Technique: Now that the kids have finished Brainstorming without criticism or evaluating, it's time for Mulling-over. This is the time to compare all the solutions they've come up with and to begin negotiating about them. If kids have objections, they should be encouraged to state respectfully what they don't like about someone else's suggestion, or to say how they would tweak it to make it more acceptable. (You may have to refer back to the ground rules to keep things civil.)
Something cool to watch for: you may notice that some hybridizing happens during negotiations, especially in cases where there are a lot of options on the table. Kids are very nimble thinkers. They may take the front end of one idea and hook it on to the back end of another. Once that happens, they may really have something! The rewards of respectful negotiation should be pretty apparent at this point.
Tip: Here you can sometimes help if you notice that Party #1 wants such-and-such but still hasn't put anything on the table as a concession. You can gently probe to see if Party #2 needs or wants something in return. Often an idea that sounded terrible five minutes ago starts to sound pretty good if it's accompanied by something of value in exchange. And “something of value” may not be anything material. It could be a compliment...an apology...an offer of help with something.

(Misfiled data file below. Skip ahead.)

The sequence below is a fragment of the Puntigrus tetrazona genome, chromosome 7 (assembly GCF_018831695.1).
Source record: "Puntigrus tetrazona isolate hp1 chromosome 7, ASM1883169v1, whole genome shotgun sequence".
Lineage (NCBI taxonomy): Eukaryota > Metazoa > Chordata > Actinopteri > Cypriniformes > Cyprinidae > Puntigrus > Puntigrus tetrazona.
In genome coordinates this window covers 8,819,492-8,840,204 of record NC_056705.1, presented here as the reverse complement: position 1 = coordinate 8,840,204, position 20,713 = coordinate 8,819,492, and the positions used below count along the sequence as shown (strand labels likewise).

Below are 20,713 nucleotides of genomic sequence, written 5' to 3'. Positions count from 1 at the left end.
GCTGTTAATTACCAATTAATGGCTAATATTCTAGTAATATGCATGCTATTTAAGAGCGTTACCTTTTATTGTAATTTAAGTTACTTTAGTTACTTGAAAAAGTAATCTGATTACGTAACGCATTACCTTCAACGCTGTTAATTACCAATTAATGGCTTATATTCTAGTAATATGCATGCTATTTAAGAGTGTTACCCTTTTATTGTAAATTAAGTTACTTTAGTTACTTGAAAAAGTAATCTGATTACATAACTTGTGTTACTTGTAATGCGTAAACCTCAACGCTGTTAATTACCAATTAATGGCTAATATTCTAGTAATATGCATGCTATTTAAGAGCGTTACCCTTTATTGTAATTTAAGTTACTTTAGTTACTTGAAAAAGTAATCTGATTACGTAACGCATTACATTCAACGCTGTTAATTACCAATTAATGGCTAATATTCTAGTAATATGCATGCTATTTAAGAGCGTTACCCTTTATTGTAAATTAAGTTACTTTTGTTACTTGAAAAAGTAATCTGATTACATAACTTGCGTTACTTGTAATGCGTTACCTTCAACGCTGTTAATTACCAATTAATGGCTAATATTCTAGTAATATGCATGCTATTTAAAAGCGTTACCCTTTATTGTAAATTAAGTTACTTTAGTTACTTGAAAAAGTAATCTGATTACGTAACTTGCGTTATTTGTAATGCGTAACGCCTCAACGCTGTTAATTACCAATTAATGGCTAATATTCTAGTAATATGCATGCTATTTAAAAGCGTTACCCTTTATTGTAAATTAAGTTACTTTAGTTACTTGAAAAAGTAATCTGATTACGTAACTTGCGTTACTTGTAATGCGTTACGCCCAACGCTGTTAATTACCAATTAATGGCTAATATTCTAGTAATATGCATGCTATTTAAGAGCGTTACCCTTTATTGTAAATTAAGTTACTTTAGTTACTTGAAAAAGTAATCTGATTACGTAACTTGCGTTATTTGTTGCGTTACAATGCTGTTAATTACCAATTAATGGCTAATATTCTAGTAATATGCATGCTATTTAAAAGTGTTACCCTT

Q: Dear Susie – I was kind of surprised to see that my older child had trouble during Brainstorming. I thought she would be the one with all the ideas. Instead, my younger one, who is usually less verbal, was on fire with solutions and suggestions. This seemed to make the older one grumpy and a little shut-down.
A: Dear Parent – I say give it time. Mediation is a great setup for getting to know your children better (as well as a way for them to get to know each other better.) If I had to guess, I'd bet that your older child has a harder time with change and new situations. This whole “mediation thing” caught her off guard. It sounds like your younger child greets new situations with enthusiasm, jumping in with both feet! It may take your older one a little time and practice to get comfortable mediating. Be sure to thank them for hanging in there, and for their hard work -- even if the results aren't yet dazzling.